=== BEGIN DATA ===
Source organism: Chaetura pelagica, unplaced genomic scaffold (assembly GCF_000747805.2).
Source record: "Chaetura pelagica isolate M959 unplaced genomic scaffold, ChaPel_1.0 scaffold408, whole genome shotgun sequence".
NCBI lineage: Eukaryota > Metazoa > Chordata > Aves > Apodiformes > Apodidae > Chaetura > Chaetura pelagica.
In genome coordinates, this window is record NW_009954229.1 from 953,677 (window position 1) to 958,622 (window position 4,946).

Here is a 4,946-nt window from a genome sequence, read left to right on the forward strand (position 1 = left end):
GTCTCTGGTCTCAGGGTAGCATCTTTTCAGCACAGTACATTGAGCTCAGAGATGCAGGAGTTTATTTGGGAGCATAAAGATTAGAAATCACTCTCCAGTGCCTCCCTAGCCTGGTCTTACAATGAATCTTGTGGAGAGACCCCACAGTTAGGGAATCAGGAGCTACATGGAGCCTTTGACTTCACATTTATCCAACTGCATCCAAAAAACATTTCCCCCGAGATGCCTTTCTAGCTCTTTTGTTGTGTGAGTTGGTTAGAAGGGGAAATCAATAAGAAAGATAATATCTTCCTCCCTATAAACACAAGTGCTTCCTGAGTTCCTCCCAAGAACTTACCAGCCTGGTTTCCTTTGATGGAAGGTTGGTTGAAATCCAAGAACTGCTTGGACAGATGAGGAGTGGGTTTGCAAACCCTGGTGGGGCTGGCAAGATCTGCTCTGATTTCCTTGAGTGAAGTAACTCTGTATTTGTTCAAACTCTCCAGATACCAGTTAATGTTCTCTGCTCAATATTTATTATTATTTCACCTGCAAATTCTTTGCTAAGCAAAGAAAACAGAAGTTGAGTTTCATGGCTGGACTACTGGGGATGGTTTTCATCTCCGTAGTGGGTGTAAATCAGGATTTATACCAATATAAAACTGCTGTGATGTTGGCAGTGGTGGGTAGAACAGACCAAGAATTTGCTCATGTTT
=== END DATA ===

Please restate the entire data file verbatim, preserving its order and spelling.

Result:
Source organism: Chaetura pelagica, unplaced genomic scaffold (assembly GCF_000747805.2).
Source record: "Chaetura pelagica isolate M959 unplaced genomic scaffold, ChaPel_1.0 scaffold408, whole genome shotgun sequence".
NCBI lineage: Eukaryota > Metazoa > Chordata > Aves > Apodiformes > Apodidae > Chaetura > Chaetura pelagica.
In genome coordinates, this window is record NW_009954229.1 from 953,677 (window position 1) to 958,622 (window position 4,946).

Here is a 4,946-nt window from a genome sequence, read left to right on the forward strand (position 1 = left end):
GTCTCTGGTCTCAGGGTAGCATCTTTTCAGCACAGTACATTGAGCTCAGAGATGCAGGAGTTTATTTGGGAGCATAAAGATTAGAAATCACTCTCCAGTGCCTCCCTAGCCTGGTCTTACAATGAATCTTGTGGAGAGACCCCACAGTTAGGGAATCAGGAGCTACATGGAGCCTTTGACTTCACATTTATCCAACTGCATCCAAAAAACATTTCCCCCGAGATGCCTTTCTAGCTCTTTTGTTGTGTGAGTTGGTTAGAAGGGGAAATCAATAAGAAAGATAATATCTTCCTCCCTATAAACACAAGTGCTTCCTGAGTTCCTCCCAAGAACTTACCAGCCTGGTTTCCTTTGATGGAAGGTTGGTTGAAATCCAAGAACTGCTTGGACAGATGAGGAGTGGGTTTGCAAACCCTGGTGGGGCTGGCAAGATCTGCTCTGATTTCCTTGAGTGAAGTAACTCTGTATTTGTTCAAACTCTCCAGATACCAGTTAATGTTCTCTGCTCAATATTTATTATTATTTCACCTGCAAATTCTTTGCTAAGCAAAGAAAACAGAAGTTGAGTTTCATGGCTGGACTACTGGGGATGGTTTTCATCTCCGTAGTGGGTGTAAATCAGGATTTATACCAATATAAAACTGCTGTGATGTTGGCAGTGGTGGGTAGAACAGACCAAGAATTTGCTCATGTTT